The Dawn spacecraft is approaching Ceres and has begun observations, including this first animation. Ceres is a dwarf planet that resides within the Asteroid Belt between Mars and Jupiter and is the last unexplored spherical body (that we know of) that resides within the orbit of Neptune.
Earlier observations by the Herschel Infrared Space Observatory have suggested the presence of water vapor in the form of plumes near the surface of Ceres. There is even the chance that this comparatively tiny body may somehow maintain a tenuous atmosphere. If any of this turns out to be the case, we currently have no models to suggest how geological activity could be generated on such a small world. We have known for a very long time that internal heating and geological activity is common on bodies whose mass is large enough to create their own internal furnaces (Earth, Venus and gas giants like Jupiter). More recently we have discovered smaller geologically active worlds that generate internal heat from tidal forces inflicted by their host planet and neighboring moons (Io, Enceladus, probably Triton). But we have never seen such a small isolated body such as Ceres manage to do anything but display ancient craters and fracturing from cataclysms dating back to the formation of the solar system.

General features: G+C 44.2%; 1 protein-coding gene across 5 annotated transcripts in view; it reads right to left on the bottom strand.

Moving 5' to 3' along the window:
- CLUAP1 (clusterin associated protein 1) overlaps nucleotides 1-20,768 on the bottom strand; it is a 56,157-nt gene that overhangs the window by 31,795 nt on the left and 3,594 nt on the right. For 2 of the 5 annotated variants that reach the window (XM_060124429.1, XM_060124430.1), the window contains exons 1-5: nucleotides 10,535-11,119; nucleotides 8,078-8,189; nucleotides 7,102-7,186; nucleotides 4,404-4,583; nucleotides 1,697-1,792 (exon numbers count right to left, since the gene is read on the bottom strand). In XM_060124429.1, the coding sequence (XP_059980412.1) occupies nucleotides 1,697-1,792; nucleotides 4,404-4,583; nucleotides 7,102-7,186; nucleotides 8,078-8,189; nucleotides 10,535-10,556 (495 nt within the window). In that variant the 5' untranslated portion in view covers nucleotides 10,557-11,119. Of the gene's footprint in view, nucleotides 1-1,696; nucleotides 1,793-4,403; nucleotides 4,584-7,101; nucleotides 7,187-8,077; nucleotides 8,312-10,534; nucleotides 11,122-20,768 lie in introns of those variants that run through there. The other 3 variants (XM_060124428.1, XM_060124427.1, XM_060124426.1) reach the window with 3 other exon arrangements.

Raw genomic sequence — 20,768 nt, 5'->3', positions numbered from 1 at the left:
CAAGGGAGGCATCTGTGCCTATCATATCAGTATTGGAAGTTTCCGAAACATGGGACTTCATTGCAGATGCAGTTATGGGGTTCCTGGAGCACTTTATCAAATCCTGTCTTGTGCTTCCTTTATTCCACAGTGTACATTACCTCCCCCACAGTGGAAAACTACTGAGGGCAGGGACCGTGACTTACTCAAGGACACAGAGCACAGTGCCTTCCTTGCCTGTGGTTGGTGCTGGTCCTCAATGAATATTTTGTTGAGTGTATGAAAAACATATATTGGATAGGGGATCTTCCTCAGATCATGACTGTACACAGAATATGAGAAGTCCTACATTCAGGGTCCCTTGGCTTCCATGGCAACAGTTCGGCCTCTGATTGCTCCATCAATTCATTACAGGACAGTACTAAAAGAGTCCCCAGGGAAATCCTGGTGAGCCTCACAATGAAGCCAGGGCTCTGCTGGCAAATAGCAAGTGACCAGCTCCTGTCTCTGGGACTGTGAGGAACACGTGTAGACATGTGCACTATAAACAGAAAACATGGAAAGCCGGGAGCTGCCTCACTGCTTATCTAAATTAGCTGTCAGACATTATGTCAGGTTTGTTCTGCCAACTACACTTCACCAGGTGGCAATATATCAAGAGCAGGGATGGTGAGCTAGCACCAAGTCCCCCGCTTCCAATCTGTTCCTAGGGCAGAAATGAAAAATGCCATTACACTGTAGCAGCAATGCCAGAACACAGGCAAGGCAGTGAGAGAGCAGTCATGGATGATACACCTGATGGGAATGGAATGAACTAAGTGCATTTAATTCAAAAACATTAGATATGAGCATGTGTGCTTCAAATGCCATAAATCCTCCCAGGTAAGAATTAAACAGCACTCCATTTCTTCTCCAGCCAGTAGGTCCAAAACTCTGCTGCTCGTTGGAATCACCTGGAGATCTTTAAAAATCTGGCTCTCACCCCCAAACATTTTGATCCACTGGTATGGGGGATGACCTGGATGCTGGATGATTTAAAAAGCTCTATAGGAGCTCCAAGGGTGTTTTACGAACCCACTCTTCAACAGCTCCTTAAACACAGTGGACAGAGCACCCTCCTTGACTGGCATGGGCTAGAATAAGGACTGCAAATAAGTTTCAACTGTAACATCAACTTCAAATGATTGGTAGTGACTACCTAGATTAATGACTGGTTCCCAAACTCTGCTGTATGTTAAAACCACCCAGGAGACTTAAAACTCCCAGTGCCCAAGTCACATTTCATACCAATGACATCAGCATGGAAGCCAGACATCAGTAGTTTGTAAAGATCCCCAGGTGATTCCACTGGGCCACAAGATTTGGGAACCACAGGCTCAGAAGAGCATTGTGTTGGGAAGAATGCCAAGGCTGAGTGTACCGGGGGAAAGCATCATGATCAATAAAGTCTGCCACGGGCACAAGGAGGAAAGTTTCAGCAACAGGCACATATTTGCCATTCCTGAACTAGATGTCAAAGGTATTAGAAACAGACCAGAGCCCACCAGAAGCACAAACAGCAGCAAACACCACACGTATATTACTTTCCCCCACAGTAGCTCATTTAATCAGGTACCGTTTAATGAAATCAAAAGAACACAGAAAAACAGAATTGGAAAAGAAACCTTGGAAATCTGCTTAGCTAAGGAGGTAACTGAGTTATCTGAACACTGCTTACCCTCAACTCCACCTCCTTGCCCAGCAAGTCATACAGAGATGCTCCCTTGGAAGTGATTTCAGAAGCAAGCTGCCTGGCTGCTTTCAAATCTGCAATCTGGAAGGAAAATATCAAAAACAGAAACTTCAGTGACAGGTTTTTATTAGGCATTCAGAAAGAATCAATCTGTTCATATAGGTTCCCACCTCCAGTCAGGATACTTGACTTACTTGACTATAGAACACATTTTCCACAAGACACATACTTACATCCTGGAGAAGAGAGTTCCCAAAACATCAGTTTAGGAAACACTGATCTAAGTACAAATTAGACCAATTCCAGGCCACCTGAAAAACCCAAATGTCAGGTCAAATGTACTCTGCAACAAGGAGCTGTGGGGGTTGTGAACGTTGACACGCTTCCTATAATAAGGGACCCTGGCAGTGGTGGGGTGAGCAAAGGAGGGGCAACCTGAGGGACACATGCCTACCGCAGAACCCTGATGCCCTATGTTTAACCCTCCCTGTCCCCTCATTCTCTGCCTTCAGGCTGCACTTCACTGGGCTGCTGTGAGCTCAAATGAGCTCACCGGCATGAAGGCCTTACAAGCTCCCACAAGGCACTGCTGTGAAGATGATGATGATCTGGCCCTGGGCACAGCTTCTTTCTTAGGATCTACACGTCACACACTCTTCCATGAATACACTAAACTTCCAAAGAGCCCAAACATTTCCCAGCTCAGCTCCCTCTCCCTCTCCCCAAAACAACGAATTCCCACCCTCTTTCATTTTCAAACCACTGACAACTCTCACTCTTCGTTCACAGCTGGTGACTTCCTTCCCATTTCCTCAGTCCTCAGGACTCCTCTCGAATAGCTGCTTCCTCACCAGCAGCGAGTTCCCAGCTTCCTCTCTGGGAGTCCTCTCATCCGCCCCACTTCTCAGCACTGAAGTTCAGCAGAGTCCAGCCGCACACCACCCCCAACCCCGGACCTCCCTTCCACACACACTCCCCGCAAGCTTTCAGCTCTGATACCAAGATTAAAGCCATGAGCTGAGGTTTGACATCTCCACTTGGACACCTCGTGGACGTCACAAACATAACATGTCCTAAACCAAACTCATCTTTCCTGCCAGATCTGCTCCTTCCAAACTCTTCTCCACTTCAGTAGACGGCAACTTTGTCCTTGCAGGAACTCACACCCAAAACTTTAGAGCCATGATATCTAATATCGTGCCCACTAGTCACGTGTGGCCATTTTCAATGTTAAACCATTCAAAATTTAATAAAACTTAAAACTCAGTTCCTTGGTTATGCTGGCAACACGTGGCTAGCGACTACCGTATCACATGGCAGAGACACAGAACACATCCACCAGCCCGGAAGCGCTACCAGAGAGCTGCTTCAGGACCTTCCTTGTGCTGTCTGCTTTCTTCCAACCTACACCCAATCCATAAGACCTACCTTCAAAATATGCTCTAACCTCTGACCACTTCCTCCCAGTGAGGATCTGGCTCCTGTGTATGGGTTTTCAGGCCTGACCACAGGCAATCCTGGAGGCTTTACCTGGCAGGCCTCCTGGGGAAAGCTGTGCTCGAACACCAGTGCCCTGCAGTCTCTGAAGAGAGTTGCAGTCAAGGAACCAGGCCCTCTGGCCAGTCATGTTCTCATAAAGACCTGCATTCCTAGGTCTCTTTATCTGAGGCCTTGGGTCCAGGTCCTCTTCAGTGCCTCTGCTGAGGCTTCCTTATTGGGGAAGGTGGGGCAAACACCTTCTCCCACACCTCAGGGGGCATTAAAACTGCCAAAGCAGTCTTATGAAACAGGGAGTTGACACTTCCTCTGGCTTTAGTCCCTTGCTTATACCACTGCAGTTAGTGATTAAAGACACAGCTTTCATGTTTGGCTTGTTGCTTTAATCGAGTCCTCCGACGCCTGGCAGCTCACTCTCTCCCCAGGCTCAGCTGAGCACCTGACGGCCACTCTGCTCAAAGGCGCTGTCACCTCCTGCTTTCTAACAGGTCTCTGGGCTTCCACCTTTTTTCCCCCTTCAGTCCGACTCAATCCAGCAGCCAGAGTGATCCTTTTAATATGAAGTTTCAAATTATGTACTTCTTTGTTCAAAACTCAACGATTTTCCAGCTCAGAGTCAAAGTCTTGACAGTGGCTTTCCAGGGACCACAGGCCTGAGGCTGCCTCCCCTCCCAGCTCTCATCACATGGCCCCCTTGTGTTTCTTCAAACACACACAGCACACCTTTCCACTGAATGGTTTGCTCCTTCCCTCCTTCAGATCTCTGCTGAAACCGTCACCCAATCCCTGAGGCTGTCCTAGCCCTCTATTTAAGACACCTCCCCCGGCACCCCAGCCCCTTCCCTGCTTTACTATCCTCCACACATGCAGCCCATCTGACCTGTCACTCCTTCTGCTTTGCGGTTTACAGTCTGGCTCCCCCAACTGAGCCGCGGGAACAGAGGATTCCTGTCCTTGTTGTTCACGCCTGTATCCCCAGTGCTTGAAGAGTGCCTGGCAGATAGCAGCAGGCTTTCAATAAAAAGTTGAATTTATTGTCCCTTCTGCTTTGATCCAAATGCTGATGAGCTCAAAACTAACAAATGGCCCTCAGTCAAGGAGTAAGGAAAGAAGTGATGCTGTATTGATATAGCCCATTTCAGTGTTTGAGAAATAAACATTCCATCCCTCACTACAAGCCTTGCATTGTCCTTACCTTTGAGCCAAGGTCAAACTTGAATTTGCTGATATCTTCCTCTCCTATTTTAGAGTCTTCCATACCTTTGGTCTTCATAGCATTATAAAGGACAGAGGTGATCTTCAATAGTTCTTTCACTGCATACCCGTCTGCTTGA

Logic tells me to expect to see a grey cratered ball when Dawn goes into orbit around Ceres this Spring, but the experience of Voyager and Cassini tells me not to expect anything but the unexpected.
Also, what is that bright dot? It has been in every image of Ceres since Hubble started observations to support the coming encounter.